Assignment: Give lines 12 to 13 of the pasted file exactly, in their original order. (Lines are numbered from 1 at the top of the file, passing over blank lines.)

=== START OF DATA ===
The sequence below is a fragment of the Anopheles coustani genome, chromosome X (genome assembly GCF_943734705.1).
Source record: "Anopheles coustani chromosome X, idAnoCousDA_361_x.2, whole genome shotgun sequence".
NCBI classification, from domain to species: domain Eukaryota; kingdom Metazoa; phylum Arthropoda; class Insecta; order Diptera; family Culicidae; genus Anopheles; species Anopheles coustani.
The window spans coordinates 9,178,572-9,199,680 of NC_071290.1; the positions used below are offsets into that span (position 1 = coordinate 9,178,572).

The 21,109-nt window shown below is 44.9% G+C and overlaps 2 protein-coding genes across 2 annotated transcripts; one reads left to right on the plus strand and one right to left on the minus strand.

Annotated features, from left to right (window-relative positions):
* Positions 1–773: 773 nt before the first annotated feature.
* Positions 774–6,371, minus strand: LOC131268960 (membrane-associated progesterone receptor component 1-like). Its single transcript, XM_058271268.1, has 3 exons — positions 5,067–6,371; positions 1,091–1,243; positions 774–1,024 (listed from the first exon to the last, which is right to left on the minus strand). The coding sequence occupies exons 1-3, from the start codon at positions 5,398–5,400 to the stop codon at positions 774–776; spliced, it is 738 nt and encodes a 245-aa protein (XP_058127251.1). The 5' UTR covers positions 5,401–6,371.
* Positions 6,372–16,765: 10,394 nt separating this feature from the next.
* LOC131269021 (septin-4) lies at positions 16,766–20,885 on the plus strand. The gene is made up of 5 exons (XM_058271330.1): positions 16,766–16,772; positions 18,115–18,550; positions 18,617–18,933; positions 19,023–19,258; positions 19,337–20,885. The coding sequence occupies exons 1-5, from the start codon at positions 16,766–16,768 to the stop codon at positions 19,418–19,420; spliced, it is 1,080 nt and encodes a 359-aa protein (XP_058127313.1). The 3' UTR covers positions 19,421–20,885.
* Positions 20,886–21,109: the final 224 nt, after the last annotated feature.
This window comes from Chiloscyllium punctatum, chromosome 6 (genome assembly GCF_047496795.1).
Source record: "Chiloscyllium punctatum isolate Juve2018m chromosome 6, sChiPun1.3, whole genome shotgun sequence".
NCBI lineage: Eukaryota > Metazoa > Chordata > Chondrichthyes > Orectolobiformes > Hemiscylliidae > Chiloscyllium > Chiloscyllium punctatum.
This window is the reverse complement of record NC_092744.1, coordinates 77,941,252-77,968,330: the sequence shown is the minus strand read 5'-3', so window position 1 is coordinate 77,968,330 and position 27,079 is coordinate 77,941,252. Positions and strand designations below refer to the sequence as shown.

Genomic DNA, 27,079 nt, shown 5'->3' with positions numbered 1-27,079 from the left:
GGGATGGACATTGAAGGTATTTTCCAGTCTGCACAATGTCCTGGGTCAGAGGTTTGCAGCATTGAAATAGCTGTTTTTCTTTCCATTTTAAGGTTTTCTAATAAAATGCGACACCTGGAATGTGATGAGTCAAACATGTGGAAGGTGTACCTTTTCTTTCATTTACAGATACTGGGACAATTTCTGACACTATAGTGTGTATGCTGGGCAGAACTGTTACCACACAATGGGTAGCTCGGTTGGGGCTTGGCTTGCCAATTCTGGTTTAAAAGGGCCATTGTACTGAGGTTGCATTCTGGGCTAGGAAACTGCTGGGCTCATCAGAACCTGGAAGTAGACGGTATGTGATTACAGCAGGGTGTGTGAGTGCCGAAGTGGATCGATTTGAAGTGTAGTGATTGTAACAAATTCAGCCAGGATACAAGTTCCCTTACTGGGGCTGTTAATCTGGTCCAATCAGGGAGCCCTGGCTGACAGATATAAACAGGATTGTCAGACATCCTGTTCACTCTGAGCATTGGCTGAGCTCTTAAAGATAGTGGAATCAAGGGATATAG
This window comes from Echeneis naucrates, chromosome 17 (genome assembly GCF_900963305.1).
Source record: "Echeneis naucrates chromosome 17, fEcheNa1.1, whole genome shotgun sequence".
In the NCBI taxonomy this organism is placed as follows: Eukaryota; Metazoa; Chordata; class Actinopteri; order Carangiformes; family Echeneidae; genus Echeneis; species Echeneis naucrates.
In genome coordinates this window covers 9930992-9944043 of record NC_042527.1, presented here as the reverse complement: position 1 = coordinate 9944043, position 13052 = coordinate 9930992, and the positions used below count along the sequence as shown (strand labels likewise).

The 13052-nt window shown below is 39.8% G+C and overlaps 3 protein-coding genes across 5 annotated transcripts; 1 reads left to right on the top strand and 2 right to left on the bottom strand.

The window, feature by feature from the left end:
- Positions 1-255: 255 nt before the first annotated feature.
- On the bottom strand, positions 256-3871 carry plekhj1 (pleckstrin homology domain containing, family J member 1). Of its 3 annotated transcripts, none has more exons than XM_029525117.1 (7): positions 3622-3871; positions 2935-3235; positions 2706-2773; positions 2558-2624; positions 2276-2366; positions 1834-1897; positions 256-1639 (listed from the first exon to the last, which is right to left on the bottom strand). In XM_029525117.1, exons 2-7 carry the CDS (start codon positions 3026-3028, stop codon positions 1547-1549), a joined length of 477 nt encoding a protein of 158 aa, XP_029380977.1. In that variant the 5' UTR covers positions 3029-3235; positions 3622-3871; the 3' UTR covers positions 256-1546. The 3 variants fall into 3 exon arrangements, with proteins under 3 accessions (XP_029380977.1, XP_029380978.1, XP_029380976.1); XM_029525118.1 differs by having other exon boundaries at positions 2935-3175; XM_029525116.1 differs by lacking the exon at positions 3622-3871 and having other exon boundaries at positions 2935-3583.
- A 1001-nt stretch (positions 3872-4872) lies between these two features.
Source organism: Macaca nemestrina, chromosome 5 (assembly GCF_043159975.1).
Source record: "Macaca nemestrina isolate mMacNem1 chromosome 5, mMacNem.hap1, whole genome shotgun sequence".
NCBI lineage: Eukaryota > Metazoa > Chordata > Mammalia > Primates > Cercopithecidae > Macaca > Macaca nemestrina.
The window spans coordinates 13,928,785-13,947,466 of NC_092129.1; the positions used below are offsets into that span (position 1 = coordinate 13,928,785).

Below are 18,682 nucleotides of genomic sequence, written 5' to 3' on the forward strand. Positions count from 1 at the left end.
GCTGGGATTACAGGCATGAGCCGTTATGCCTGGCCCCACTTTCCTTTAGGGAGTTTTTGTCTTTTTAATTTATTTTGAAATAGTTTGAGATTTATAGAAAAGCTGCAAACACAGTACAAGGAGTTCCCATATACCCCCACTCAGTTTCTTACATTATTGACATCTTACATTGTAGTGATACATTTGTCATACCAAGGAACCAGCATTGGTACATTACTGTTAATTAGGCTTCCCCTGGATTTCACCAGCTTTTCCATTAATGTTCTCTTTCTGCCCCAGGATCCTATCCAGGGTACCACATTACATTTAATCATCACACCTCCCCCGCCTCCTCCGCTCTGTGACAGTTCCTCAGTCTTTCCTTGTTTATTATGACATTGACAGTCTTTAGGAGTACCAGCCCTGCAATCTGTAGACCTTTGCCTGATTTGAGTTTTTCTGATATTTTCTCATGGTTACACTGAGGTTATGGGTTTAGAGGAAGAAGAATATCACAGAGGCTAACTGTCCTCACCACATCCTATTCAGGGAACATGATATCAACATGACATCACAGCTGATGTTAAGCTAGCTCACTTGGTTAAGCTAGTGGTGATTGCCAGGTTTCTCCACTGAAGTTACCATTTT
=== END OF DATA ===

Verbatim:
This window comes from Chiloscyllium punctatum, chromosome 6 (genome assembly GCF_047496795.1).
Source record: "Chiloscyllium punctatum isolate Juve2018m chromosome 6, sChiPun1.3, whole genome shotgun sequence".